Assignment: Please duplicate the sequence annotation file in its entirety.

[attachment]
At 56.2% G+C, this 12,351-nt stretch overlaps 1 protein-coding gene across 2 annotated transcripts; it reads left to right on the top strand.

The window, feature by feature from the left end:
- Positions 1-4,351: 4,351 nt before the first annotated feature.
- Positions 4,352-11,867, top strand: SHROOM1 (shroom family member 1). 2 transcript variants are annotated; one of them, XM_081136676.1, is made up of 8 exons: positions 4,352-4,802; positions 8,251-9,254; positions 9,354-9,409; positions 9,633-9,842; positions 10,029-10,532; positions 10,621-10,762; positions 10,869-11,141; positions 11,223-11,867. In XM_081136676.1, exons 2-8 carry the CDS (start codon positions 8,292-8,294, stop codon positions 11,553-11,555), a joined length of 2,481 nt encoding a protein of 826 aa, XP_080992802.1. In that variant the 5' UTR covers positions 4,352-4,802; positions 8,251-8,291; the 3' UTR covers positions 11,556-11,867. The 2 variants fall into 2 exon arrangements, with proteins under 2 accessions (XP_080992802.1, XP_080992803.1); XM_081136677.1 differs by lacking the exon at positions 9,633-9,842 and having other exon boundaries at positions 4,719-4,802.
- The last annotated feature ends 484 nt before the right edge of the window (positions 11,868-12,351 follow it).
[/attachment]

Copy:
At 56.2% G+C, this 12,351-nt stretch overlaps 1 protein-coding gene across 2 annotated transcripts; it reads left to right on the top strand.

The window, feature by feature from the left end:
- Positions 1-4,351: 4,351 nt before the first annotated feature.
- Positions 4,352-11,867, top strand: SHROOM1 (shroom family member 1). 2 transcript variants are annotated; one of them, XM_081136676.1, is made up of 8 exons: positions 4,352-4,802; positions 8,251-9,254; positions 9,354-9,409; positions 9,633-9,842; positions 10,029-10,532; positions 10,621-10,762; positions 10,869-11,141; positions 11,223-11,867. In XM_081136676.1, exons 2-8 carry the CDS (start codon positions 8,292-8,294, stop codon positions 11,553-11,555), a joined length of 2,481 nt encoding a protein of 826 aa, XP_080992802.1. In that variant the 5' UTR covers positions 4,352-4,802; positions 8,251-8,291; the 3' UTR covers positions 11,556-11,867. The 2 variants fall into 2 exon arrangements, with proteins under 2 accessions (XP_080992802.1, XP_080992803.1); XM_081136677.1 differs by lacking the exon at positions 9,633-9,842 and having other exon boundaries at positions 4,719-4,802.
- The last annotated feature ends 484 nt before the right edge of the window (positions 11,868-12,351 follow it).